CATA strikes deal with feds over tax credit filing process

The Canadian Advanced Technology Alliance says it has come to an agreement with the Canada Revenue Agency over how companies should report the time they spend on research and development in order to qualify for tax credits.

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document described as a “”guidance paper”” will help Canadian firms write up a “”labour allocation”” to file claims under the Scientific Research & Experimental Development (SR&ED) program, CATA said in a letter to its members Tuesday. The paper was jointly developed between the Canada Revenue Agency (CRA) and Russ Roberts, a Deloitte accountant who has been working with CATA as its senior director for SR&ED.

Roberts said companies may be able to avoid submitting time sheets by demonstrating a methodology that can prove how R&D time has been spent. Some project managers, for example, may keep diaries that show what they’re working on and when. Copies of these could be submitted in lieu of time sheets.

“”There has always been an issue of what kind of documentation supports the apportioning,”” Roberts said. “”This formalizes some of the thinking around it and gives some examples.””

CATA has spent years campaigning for a comprehensive overhaul of the SR&ED program that would allow greater access and flexibility for filing claims. Studies commissioned by CATA and the Information Technology Association of Canada have shown poor acceptance and use of the program.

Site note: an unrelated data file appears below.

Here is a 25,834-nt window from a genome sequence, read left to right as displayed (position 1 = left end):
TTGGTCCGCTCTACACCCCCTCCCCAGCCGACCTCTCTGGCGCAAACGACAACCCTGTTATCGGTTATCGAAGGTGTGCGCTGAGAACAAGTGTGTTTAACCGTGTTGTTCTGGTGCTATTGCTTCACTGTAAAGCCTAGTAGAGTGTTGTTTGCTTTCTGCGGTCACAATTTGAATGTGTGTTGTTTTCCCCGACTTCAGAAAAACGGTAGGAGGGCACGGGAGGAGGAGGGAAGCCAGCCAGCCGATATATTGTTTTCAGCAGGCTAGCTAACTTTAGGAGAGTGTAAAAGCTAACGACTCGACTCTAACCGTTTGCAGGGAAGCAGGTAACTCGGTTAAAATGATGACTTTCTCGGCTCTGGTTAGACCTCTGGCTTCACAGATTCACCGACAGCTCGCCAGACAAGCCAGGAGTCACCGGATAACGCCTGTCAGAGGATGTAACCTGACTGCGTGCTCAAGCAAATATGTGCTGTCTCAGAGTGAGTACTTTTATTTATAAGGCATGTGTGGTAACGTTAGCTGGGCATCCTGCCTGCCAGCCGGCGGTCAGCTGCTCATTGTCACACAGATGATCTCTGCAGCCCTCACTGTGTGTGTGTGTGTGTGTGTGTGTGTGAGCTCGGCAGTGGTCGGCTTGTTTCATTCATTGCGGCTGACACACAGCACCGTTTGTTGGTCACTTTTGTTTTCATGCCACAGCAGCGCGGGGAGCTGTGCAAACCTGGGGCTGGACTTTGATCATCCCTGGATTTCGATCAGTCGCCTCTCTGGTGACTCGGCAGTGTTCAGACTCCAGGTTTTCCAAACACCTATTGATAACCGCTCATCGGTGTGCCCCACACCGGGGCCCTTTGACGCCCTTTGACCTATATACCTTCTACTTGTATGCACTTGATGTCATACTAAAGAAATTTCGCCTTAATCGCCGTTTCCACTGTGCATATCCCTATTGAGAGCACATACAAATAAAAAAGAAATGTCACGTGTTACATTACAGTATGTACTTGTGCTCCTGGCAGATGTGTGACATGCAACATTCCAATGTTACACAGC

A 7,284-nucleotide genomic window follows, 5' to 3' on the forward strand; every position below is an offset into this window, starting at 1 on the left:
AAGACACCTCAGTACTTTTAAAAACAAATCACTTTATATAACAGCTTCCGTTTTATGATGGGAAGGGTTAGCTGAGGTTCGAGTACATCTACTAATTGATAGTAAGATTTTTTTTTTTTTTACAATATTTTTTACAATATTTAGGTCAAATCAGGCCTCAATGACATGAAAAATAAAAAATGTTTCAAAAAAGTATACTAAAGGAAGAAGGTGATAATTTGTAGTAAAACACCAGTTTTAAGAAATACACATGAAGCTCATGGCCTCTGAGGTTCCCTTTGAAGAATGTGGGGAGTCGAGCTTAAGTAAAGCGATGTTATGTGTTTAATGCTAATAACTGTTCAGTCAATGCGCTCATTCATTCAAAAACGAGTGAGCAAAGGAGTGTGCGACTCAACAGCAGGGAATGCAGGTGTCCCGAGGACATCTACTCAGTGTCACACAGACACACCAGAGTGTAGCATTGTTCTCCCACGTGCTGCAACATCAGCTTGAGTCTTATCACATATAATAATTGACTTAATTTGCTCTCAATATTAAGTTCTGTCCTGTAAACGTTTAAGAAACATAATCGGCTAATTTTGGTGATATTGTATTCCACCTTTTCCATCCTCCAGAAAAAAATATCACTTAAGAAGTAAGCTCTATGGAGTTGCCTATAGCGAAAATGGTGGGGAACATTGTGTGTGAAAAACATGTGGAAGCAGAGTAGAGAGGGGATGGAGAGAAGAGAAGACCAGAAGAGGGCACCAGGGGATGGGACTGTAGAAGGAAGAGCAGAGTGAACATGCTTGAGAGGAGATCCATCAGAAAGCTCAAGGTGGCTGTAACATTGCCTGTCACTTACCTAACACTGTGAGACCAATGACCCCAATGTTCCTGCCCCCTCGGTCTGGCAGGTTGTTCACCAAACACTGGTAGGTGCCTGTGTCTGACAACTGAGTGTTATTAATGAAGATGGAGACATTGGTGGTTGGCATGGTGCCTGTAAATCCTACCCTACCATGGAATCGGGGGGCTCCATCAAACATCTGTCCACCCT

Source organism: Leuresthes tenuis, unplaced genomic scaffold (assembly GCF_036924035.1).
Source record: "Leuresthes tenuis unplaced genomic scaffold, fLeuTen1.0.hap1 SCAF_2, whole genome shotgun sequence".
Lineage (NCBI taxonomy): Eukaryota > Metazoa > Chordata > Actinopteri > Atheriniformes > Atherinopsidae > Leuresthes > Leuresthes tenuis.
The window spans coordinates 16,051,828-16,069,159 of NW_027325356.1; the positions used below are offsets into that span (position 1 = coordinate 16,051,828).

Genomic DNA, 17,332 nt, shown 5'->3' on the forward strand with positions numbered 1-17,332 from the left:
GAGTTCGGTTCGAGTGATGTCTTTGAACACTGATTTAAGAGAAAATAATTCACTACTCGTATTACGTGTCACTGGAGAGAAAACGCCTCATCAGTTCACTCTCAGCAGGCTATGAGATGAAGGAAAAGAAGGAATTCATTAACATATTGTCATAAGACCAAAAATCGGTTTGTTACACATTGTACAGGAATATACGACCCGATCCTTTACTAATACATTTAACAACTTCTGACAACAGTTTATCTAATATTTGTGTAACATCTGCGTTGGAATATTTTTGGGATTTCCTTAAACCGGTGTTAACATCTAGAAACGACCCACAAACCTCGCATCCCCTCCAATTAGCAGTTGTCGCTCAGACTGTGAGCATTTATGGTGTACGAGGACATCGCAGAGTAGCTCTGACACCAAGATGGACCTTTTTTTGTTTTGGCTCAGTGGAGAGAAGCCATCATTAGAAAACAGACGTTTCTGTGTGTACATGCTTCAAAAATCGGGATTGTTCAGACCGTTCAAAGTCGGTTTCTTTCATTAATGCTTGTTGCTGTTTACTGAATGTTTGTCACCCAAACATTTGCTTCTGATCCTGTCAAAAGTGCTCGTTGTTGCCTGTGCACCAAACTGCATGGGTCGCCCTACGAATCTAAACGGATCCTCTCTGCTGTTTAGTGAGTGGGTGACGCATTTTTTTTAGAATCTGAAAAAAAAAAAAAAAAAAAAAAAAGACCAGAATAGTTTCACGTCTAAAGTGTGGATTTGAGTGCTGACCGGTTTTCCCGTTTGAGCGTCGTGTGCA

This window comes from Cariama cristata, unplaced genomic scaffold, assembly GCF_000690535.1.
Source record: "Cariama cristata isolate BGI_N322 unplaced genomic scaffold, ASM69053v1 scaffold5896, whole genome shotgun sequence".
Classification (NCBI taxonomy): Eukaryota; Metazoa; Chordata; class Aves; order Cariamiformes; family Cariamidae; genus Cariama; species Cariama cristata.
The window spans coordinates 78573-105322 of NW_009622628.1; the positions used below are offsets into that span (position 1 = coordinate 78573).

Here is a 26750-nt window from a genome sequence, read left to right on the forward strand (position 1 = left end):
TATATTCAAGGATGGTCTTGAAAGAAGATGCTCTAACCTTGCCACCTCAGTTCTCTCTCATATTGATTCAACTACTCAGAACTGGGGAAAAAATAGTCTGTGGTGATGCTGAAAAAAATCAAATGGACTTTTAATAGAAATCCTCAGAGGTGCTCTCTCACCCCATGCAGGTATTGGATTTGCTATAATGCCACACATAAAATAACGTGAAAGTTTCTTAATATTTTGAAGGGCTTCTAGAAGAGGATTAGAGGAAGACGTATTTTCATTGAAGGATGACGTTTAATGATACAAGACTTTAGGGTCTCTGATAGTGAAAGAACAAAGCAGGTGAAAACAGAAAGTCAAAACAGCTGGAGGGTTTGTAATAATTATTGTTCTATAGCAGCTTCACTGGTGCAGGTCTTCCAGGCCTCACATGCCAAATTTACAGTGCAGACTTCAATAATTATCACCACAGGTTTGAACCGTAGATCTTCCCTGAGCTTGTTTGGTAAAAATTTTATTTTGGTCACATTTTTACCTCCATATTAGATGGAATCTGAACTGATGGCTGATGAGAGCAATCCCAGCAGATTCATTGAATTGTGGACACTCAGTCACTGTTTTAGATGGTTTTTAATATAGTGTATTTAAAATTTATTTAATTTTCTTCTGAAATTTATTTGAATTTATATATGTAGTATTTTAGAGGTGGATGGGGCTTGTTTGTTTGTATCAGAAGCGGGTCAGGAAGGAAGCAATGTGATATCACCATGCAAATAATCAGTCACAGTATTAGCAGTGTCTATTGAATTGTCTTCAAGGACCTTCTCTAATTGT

The CRA tends to give most companies the benefit of the doubt when they report time as long as it’s reasonable, said Brian Cookson, a principal of RDP Associates, a financial consulting firm that helps small and medium-sized businesses apply for credits under the SR&ED programs.

“”It has been an issue out there, and I know where CATA is coming from,”” he said. “”No one keeps time records. There are very, very few.””

The problem is some employees pay put down as little time as possible devoted to R&D because it might seem like they’re not being productive in other areas, Cookson said. Others don’t have a good grasp of what R&D encompasses, he added.

“”To do it properly, there should be one person inside the company — or if they hire an outside professional — to co-ordinate and quarterback the claim,”” he said. “”That person should be assessing the labour effort towards a project.””

Projux, based in Vancouver, offers time tracking software that is sometimes used by clients to prepare SR&ED claims. Colin Reid, the company’s president, said the guidance paper could clear up some of the misunderstandings about the process.

“”It would probably mean they’d use us less,”” he admitted. “”In our experience, with SR&ED there’s a lot of time tracking that’s a bit of a waste of time. You end up with fairly loose numbers for what they spend the time on. People end up estimating retroactively.””

Roberts said some Canadian firms suffer from a misperception that the SR&ED program is designed primarily for “”white collar research”” and not simply improvements in existing technology. CATA will be working with the CRA and specialists in accounting firms like Ernst & Young and KPMG to develop a training course on the process to be delivered this fall.

“”When it works, our clientele are very satisfied,”” he said. “”Our advocacy is for continued improvements.””

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